The Data Daily

Why you should contribute to open-source as a data scientist

Why you should  contribute to open-source as a data scientist

This was probably the strongest reason for me. I wanted to improve my understanding of Scikit-learn from a developer perspective, not only a user one. Furthermore, I am currently learning applied statistics and I wanted to connect the dots between what I am learning in class and how those concepts are reflected in this Python package. I have used the preprocessing module in the past, but actually getting to contribute to its documentation made me relearn scaling techniques that I was previously exposed to. Also, ‘looking under the hood’ helped me appreciate the rationale behind the code.

For 4 hours, we had to virtually collaborate with a pair programming partner. A lot of data science work can be done in isolation, but having a fellow collaborator share problems that they are facing helps you avoid the same mistakes. You can also help unblock each other by focusing on solving the same problem. For instance, thanks to my programming partner, I was able to figure out which parts of the Microsoft Visual Studio Build Tools I should install to save on time (You need a C++ compiler to install scikit-learn into your local environment). It also felt good for both of us, who had never collaborated on a project in GitHub before, to have our pull requests merged into the main repository.

One of the cool things about open-source development is that it allows you to be both developer and user at the same time. This means that as you grow in knowledge regarding use of the tool, you are able to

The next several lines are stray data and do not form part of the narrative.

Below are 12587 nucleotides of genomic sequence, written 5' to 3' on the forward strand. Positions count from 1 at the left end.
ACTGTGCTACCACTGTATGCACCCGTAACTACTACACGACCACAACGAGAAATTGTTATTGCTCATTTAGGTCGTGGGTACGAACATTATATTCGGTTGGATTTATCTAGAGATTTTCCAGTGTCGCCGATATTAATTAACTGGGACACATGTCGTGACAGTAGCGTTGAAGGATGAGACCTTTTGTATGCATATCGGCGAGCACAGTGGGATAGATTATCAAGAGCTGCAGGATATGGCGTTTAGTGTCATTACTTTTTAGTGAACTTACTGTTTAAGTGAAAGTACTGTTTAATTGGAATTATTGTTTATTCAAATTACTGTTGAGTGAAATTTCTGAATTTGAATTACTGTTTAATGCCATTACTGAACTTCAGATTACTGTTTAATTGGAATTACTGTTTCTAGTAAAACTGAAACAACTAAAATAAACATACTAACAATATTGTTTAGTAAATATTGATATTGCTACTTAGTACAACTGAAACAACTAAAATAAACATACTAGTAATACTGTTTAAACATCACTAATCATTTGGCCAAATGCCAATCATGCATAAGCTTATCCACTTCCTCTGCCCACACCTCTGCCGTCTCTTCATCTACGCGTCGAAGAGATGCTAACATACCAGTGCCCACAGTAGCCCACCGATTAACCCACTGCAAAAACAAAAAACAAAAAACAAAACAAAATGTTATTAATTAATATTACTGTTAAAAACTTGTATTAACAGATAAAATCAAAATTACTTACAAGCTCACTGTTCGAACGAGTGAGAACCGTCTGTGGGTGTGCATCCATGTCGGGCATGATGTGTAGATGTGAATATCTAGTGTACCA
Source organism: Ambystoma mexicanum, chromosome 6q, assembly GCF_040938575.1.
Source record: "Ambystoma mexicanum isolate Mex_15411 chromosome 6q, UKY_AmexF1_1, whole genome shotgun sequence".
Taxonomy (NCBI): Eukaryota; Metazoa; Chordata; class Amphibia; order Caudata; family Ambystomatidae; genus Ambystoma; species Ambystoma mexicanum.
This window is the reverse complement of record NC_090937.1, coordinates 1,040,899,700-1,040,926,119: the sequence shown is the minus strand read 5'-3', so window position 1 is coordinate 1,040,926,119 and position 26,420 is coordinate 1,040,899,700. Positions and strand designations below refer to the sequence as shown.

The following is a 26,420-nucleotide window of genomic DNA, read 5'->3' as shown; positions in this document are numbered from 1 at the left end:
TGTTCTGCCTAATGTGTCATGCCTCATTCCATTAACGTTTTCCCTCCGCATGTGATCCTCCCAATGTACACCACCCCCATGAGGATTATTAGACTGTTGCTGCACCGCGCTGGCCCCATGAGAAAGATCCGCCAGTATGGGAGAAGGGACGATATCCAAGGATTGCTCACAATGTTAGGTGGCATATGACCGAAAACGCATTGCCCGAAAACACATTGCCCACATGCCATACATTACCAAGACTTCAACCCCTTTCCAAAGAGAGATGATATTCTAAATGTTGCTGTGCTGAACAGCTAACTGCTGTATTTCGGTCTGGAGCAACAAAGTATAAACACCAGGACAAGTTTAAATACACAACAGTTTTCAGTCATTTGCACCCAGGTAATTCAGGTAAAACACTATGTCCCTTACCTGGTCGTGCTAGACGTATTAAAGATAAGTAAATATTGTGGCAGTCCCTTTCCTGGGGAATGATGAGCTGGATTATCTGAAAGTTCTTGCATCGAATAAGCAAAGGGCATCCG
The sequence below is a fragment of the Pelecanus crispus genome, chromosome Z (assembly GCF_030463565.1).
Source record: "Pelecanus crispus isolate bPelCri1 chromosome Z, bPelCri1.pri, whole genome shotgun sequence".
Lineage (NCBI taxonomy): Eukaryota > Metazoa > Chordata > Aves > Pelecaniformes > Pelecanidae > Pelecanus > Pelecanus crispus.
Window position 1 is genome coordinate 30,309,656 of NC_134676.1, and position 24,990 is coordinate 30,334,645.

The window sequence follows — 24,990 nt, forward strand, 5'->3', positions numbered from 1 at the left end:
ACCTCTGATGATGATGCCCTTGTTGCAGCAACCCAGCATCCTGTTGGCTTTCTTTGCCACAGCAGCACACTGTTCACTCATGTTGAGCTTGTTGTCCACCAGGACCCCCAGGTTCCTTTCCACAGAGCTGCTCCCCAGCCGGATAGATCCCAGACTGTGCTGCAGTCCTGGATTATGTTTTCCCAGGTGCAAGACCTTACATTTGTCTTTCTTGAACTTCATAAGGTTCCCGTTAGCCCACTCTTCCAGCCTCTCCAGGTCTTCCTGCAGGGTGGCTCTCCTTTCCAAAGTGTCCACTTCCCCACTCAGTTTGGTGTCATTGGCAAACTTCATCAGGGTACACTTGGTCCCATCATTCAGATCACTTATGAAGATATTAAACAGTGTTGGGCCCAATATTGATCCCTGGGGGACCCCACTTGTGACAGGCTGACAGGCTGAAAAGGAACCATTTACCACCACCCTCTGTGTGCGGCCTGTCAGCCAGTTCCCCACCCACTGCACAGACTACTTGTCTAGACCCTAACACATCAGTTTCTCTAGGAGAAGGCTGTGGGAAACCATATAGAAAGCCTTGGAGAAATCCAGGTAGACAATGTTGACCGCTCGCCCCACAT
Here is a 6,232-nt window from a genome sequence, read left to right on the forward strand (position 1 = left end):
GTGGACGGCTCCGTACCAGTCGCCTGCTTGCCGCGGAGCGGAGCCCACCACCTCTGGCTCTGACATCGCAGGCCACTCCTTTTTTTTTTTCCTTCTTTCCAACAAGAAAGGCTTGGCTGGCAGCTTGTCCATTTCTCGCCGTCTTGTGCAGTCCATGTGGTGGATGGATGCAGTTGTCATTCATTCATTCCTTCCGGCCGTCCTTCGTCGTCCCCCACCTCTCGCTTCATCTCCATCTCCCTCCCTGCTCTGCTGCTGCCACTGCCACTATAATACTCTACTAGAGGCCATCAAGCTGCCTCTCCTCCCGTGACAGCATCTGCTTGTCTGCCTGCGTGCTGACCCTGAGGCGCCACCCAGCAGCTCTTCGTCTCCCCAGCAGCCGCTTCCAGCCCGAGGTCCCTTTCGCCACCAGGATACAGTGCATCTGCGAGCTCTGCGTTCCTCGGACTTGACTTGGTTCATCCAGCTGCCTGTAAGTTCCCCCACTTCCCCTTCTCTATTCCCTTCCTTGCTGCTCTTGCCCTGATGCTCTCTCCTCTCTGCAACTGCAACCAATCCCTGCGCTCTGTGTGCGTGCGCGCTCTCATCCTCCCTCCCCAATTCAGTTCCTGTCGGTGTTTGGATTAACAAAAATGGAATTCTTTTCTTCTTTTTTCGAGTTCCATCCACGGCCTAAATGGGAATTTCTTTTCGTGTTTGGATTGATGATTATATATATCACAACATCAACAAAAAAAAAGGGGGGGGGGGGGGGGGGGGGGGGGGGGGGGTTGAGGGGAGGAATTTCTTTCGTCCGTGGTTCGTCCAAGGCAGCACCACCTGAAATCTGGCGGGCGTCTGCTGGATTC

The videos below was really helpful in guiding me in setting up the development environment and making a pull request:

The open source community is a very welcoming space where you can ask ‘stupid’ questions and receive help. Sometimes when one is a beginner in the data space, even after learning languages such as Python and R, someone may feel intimidated contributing to a hackathon, or in this case, a Scikit-learn sprint, where someone has only 4 hours to come up with a solution and submit a pull request. I would like to reassure you, dear reader, that you will have a community with mentors and representatives from the core development team as well as your pair programming partner to assist you in finding relevant issues, changing the code, passing it through tests, creating a pull request and having that pull request reviewed. I was glad to see that all the issues that I contributed to with my pair programming partner had encouragement and helpful critiques of our work.